I cooled off in my nice cool flat and had a sandwich and chips, and then I set out for the big supermarket, to lay in some real food for the next couple of days.† There is a large Tesco only a half mile or so away, which is convenient.† I got a couple of prepared meals (cold, not frozen), some veggies, and other supplies for the next two or three days.† By the time I got back, after a stop in the local park for a rest, it was 4 oíclock, and I decided to call it a day.† Walking around in the heat was wearing me out.
It is interesting to be in London again.† I have always loved London, and I love walking around here.† I like the parks and the river and it is the best place for people watching I have ever been.† There are always lots of languages being spoken and people from very diverse backgrounds.† I didnít much like driving in the traffic, though, and I am glad to be rid of the car.† I like the Underground, and I am looking forward to using it again.† It was a little overwhelming today, with all the people, all the cars, and the heat.† It definitely feels like I am in the middle of millions of people, all crowded together beyond what I would prefer.† I expect that overwhelmed feeling will diminish rapidly, and I am looking forward to visiting the places I am familiar with.† I am staying in Kennington, which is south of the river, and I have never even been in any of the neighborhoods south of the river, so I have not seen anything familiar yet.† There is a tube station about a block away, so it will be very easy to get to the parts of London I am familiar with.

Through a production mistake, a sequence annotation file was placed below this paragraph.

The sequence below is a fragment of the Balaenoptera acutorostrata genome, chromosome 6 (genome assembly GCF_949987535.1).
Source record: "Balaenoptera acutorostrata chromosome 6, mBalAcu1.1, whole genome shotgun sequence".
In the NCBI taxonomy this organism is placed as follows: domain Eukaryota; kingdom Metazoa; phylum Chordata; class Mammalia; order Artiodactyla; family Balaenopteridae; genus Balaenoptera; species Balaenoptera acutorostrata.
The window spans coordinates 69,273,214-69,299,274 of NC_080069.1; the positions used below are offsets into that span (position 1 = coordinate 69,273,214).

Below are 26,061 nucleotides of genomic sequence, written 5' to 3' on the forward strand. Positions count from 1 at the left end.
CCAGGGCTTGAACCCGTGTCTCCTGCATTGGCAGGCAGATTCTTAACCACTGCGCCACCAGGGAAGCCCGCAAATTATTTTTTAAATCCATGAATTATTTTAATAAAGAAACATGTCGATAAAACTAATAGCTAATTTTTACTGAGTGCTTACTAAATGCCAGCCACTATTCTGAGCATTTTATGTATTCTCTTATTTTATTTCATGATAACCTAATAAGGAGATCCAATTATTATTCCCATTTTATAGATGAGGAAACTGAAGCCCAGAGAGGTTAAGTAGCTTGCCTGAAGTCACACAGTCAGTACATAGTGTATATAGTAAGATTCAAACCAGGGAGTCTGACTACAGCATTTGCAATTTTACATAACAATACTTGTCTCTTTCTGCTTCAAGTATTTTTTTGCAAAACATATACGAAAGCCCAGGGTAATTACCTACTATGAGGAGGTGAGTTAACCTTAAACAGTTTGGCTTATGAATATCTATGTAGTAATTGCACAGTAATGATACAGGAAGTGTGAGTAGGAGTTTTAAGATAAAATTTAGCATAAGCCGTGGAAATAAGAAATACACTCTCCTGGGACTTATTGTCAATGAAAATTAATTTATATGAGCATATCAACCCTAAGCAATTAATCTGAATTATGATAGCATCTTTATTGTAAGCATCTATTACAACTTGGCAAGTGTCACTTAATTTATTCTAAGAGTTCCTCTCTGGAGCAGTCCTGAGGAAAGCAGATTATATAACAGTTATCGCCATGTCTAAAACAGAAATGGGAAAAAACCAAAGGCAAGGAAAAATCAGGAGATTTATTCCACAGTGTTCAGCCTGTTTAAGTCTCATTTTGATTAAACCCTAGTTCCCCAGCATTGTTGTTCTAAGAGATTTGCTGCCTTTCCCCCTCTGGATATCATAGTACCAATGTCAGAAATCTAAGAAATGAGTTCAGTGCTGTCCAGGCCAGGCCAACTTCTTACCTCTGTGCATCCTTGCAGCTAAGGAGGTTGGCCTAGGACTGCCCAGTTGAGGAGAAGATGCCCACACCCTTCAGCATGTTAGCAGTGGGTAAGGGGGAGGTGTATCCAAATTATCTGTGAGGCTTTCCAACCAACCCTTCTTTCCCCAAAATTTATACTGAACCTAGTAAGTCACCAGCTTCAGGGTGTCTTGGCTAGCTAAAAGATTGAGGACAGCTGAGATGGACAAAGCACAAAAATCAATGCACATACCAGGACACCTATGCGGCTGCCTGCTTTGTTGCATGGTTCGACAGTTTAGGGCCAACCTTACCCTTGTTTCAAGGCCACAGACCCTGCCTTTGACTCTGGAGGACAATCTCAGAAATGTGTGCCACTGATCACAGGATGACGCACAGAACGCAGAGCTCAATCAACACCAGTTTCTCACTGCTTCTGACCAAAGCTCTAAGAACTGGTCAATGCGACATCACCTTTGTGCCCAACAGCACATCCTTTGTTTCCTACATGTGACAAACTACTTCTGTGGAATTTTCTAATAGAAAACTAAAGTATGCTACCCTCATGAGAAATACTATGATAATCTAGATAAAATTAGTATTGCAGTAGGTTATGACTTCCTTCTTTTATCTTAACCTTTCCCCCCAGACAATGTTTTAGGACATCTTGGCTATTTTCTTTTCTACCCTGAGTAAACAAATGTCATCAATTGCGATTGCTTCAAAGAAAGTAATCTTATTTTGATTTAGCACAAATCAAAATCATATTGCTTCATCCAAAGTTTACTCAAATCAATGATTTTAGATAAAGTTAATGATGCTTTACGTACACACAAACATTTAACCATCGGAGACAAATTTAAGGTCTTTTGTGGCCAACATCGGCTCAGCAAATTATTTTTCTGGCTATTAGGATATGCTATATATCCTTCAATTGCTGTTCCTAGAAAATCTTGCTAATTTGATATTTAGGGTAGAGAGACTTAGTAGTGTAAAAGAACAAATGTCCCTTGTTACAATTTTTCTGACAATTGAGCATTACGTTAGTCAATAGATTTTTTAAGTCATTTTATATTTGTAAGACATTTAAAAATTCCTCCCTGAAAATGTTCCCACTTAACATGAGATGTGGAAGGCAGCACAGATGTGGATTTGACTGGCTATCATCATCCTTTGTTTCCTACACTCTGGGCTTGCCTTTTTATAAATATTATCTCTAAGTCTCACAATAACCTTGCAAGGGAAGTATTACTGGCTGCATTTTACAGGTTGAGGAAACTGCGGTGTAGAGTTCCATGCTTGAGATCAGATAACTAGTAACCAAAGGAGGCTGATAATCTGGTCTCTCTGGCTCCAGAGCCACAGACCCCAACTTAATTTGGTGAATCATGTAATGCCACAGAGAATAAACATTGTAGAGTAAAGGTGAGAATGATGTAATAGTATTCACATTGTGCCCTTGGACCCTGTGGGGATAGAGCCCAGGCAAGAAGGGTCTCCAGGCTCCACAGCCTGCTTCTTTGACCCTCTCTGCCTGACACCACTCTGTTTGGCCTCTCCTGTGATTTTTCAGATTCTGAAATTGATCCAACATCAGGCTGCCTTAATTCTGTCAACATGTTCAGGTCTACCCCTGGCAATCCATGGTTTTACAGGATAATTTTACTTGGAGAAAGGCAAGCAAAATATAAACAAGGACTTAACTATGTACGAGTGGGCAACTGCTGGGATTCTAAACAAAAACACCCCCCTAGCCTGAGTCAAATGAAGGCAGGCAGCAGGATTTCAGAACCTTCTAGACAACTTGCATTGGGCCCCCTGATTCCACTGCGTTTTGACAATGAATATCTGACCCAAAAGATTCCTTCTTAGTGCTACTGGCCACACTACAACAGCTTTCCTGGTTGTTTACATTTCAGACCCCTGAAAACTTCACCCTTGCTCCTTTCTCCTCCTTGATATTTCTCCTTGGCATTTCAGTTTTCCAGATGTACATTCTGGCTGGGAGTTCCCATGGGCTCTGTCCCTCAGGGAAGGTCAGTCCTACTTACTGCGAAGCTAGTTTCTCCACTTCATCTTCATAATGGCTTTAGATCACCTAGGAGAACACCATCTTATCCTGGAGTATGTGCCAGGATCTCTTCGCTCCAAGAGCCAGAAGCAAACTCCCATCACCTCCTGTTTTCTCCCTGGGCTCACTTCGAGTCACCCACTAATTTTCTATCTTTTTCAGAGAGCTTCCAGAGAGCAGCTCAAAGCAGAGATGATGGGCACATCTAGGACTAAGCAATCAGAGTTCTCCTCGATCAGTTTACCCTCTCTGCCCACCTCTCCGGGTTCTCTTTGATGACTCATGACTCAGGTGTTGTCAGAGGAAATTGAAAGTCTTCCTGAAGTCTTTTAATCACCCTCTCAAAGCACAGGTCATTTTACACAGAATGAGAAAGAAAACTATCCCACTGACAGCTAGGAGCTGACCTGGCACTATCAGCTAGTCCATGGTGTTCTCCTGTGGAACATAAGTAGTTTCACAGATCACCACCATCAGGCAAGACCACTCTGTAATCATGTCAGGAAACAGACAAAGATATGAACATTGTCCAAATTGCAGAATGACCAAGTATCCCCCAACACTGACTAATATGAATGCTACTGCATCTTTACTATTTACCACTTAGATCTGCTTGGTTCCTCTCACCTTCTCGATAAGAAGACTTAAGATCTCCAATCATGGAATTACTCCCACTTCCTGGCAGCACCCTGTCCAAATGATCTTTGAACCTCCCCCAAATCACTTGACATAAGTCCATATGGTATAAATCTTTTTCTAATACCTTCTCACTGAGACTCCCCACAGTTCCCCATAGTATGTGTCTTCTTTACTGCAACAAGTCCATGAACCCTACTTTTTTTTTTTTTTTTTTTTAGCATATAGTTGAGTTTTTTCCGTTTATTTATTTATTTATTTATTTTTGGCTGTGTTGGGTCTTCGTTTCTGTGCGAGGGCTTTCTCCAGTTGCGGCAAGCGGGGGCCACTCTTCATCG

There is supposed to be a big rain storm tomorrow, so I donít know how much I will get out and about.† There is an umbrella in the front hall, which is nice, as I donít have one with me.† Nor do I have any rain gear with me.† I donít mind getting a little wet, but I donít want to get soaked through.† The umbrella should help a lot.† After tomorrow it is supposed to be a little drier, but there still are supposed to be showers for the next several days after tomorrow.
I had an interesting email the other evening, maybe last night.† In one of my Photos albums (from Scotland) there was a picture of a Pied Wagtail with colored rings on its legs.† I think I mentioned about ringing (we call it banding in the States) in the Ramblings that day, too.† Well, Alan, my Edinburgh birding buddy had emailed me a few days ago that he was going to see if he could trace that bird, from the rings on its legs.† The whole idea of ringing is to learn about the movements of birds, and that can only occur if people report it when they see a bird with rings on it, so there is a whole system in place to funnel those reports to the people who did the ringing.† So, Alan sent on my report and my pictures of the bird to the system, and it got to the guy who had done the ringing of that bird.† He emailed me, partly because he had a question about one of the bands Ė he wasnít sure if it was yellow or orange.† He ended up deciding it had to be orange, and that meant that the bird I took a picture of in Scotland a couple of weeks ago had been trapped on the south coast of England in the autumn of 2008.† Some or all of the Pied Wagtails migrate to Africa for the winter, and the point of this guyís ringing is to trace their movements.† So, I contributed to the font (or fount, if you prefer Ė both words are used and it is controversial which one is ďcorrectĒ) of human knowledge in a tiny way, with my picture of a Pied Wagtail.† I thought it was all pretty interesting.† People spend their time on such interesting things.